Why I'm Like Dad
ABOUT THE B O O K Why do cats give birth to kittens, lions to lion-cubs, and rabbits to baby rabbits? Why do human children, too, not only outwardly look like their parents, but also resemble them in character and disposition? Why are twins as like as two peas or quite different? Why are some babies born monsters? Can man remake animalsand plants to order? Questions like those are the field of this book. It describes the quests that led to major discoveries in genetics, and the obstacles encountered by researches, and tells about the scientists who study heredity, and how to change it. The author, a prominent biologist himself, takes the reader to research laboratories, farm fields, and hospitals, opening up before him the wholebroad field of modern genetics. Why I'm Like Dad received the award of the USSR Society for the Dissemination of Scientific Knowledge (Znaniye) for the best popular science writing in 1967.
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Why I'm Like Dad
Translated from by Yuri Shirokov the Russian
Translation by C.H.
First published 1971 Second edition 1978
© E n g l i s h translation, Mir Publishers, 1978 II a nmMiiii'KO \t n.v,n:e
The Professor v the Canon
The Great Mystery 13 Vesicles and Cells 15 The Academy Sponsors a Contest 19 Academies and Science 24 Johann Becomes Gregor 27 Lawsof Nature 31 The Game of Dice 35 A Mad Hypothesis 39 The Abbot of St. Thomas' Monastery 44 Sixteen Years On 48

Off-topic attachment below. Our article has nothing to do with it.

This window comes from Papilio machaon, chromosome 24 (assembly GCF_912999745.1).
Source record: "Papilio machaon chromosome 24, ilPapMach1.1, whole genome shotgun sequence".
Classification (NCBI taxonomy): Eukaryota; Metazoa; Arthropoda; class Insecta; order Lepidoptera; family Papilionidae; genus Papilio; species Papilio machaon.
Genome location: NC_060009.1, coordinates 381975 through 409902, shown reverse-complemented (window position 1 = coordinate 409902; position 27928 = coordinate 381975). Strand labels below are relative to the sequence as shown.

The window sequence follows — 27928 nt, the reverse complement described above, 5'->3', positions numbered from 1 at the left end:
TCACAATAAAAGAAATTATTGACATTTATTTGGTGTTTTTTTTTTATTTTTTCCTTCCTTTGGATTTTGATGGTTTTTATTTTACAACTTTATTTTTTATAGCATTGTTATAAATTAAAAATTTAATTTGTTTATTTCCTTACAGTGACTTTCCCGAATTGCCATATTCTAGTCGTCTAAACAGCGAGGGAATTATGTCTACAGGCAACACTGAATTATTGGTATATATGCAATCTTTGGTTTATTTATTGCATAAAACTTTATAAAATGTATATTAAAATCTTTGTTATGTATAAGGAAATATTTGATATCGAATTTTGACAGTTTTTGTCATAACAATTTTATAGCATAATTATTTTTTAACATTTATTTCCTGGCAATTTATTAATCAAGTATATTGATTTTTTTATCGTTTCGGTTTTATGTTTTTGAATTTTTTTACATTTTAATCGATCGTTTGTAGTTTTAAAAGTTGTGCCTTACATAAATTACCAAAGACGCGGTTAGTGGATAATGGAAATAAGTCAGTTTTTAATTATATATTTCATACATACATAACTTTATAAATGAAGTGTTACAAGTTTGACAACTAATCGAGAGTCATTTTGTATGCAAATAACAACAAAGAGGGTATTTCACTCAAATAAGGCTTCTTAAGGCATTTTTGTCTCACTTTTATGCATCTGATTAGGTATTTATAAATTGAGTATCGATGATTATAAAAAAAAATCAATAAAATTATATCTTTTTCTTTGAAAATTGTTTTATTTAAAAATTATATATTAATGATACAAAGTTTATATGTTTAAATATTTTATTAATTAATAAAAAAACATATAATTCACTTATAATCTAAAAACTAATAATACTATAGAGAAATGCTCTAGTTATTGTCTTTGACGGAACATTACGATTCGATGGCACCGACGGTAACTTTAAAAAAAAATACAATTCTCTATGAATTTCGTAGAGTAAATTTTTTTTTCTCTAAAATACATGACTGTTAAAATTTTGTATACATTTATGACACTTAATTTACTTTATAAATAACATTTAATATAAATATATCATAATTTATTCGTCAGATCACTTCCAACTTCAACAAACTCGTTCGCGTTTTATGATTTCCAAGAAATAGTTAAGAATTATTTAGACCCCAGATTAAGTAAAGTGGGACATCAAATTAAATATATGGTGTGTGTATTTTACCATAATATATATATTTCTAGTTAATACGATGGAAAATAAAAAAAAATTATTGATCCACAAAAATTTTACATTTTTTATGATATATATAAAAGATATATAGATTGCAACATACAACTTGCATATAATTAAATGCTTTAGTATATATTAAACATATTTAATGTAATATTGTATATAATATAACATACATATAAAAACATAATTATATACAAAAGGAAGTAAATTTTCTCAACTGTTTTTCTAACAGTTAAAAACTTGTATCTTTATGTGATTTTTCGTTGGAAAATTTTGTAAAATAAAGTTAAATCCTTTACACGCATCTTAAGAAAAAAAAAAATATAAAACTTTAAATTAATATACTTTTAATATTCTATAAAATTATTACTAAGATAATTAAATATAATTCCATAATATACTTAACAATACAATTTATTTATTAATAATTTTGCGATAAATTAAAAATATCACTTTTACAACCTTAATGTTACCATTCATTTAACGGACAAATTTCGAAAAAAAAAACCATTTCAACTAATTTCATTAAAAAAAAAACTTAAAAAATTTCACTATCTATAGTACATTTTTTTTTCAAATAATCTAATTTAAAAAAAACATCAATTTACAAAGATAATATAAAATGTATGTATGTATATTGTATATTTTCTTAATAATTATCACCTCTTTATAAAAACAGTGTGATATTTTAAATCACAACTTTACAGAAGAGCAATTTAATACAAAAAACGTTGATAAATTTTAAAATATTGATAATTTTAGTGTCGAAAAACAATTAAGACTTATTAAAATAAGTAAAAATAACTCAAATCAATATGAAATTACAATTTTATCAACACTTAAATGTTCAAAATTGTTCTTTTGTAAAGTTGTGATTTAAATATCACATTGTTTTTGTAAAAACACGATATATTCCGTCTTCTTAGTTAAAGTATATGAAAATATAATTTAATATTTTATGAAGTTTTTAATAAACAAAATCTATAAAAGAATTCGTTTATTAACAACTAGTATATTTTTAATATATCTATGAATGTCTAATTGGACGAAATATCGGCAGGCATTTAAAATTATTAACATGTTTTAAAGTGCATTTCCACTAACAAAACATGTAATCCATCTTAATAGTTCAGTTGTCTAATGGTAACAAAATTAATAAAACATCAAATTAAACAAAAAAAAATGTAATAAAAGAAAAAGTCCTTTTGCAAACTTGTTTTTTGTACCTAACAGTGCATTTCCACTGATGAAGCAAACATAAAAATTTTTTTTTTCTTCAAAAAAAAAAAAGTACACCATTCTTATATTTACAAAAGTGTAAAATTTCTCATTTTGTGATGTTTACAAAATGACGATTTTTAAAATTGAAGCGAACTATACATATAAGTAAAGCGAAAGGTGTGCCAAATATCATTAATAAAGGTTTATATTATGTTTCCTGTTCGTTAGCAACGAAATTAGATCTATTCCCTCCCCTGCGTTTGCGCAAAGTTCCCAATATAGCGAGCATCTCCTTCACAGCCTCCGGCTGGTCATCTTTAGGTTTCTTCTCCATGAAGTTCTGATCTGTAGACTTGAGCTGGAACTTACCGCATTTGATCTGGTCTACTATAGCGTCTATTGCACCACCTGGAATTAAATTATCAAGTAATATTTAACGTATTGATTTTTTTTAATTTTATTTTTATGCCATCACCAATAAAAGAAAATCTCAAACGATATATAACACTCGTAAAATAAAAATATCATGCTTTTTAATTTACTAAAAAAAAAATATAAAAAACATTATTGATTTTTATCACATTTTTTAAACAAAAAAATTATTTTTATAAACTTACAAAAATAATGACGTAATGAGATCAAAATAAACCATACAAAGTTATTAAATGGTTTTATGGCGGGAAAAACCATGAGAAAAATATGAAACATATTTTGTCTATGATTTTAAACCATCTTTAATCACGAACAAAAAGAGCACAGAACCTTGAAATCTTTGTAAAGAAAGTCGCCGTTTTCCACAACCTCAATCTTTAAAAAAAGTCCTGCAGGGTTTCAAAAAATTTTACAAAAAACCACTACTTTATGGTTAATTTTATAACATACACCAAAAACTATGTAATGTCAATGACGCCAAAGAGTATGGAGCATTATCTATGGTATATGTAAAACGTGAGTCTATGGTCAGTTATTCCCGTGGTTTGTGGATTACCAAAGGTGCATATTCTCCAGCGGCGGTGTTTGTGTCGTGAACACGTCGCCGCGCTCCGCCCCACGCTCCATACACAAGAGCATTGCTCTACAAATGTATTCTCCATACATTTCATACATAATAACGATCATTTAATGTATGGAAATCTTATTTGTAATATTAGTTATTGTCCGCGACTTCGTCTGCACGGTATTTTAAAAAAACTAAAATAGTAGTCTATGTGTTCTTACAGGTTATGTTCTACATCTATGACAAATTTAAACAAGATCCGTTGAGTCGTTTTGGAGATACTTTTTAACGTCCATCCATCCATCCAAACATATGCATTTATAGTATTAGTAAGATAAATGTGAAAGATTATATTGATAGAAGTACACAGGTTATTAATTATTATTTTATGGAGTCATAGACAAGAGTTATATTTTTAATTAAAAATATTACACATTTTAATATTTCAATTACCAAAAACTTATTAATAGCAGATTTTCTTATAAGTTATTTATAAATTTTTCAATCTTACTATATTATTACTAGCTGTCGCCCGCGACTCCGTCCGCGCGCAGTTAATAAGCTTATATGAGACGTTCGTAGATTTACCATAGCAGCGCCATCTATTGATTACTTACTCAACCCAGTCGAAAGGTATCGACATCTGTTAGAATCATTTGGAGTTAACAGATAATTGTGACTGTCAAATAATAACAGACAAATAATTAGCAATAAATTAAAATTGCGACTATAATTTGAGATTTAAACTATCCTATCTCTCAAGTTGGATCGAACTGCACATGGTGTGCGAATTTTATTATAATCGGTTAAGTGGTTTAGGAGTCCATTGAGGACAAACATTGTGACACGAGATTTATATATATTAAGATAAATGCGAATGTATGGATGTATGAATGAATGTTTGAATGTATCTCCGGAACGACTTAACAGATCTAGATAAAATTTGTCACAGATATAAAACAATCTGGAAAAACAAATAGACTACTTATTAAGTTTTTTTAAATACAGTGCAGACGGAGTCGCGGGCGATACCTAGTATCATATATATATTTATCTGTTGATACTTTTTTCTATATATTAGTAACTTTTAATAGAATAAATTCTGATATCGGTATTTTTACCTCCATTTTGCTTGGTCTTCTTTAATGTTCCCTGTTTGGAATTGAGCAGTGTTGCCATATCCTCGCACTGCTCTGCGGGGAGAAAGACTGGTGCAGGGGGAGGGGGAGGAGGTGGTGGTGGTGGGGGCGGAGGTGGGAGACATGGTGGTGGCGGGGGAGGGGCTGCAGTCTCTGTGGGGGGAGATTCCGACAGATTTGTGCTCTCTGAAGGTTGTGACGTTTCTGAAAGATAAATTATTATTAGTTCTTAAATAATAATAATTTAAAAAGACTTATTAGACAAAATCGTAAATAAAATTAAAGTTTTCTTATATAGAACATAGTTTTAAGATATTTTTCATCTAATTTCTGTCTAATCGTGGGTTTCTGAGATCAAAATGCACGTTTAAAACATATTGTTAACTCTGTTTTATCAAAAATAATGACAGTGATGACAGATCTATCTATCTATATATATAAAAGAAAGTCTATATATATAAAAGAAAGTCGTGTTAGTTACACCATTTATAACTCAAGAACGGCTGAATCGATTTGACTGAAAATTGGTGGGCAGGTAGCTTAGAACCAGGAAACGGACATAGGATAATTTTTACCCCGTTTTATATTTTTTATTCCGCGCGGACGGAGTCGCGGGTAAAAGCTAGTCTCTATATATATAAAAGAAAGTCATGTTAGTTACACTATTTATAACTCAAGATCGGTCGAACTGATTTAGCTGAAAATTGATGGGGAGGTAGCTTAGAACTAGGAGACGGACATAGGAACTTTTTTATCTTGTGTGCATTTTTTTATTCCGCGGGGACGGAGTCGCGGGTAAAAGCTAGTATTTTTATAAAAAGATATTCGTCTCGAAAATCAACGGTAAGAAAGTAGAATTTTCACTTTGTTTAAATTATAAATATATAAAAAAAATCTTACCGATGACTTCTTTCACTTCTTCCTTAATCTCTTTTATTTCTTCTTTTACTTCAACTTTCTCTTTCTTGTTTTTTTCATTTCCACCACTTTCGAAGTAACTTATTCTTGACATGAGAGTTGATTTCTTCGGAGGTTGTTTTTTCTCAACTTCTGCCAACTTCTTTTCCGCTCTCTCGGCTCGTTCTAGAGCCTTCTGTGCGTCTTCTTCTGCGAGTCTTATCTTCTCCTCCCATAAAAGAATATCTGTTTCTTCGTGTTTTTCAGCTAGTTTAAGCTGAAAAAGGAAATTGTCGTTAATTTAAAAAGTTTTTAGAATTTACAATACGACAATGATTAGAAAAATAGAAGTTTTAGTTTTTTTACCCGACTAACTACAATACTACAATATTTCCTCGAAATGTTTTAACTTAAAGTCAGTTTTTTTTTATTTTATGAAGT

FLIES AND ELEPHANTS
Like in a Film 52 The Dance of the Chromosomes The Halving Process 57 Hypothesis Becomes Theory 59 The Vinegar Fly (52 The Map of Heredity GC. Show Me a Gene 70 How Does It Happen? 77
THE LAWS OF VARIETY
The Story of a Suicide 81 AnEngineer Challenges a Scienl ist 87 New B u t Long Forgotten 91 Geneticists Get to Work 9i The Fate of a White Crow 101 The Great Synthesis 105 A New Lease of Life 111 Creators of Abundance ttfi
GENES UNDER FIRE
A Fortress Surrenders 118 Insidious Rays 125 Atomic Firing Range 127 The Birth of a Science 133 A Riddle Answered 138 From Iodine to Yperite 142 Revival of Cell 148 Danger Retreats153 For the Good of Man 159 M O L E C U L E S THAT R E P R O D U C E An Unexpected Toast 165 Leo Tolstoy and the 'Things' Azimov's Law 174 Form and Substance 179 Self-replicating Molecules? 181 Suspicion Falls on Nucleic Acid Evidence Piles Up 190 CINDERELLA BECOMES A THEMSELVES 170
PRINCESS 198 198 210
Molecules Duplicate Themselves Checking the Hypothesis 204 The Theoreticians TakeOver Man-made Nucleic Acids 216 Nirenberg's Triumph 222 THE A B C O F HEREDITY 226
After the Ball 226 A Sensation 232 I Look For a Pattern 235 Further Difficulties 237 The Three Roads 241 W H Y I'M LIKE DAD, AFTER ALL? Three Effective Principles 250 Knight's Move 2 5 3 Wiser Than Solomon 259 Genes and Man 2 6 2 250
Professor Carl von Naegeliof Munich University was famous as a stickler for precision and punctuality. And was proud of it. That may be why, as professor of botany, he had chosen hawkweeds (Hieracium) as the subject of his research, plants with crowns of yellow flowers resembling dandelions or sow-thistle. For work w i t h them requires the utmost accuracy. The professor was exact in everything and always answered letterspunctually. B u t one letter he had not answered for nearly two months, and that bothered h i m . But w h a t to say in reply? The letter had not come from a scientist, that was obvious from the subscription: 'I remain, Your Excellency's respectful and humble servant, Gregor Mendel, Canon of the Monastery and teacher a t the Realschule.' B u t the date was 31 December 1866, and here it was...
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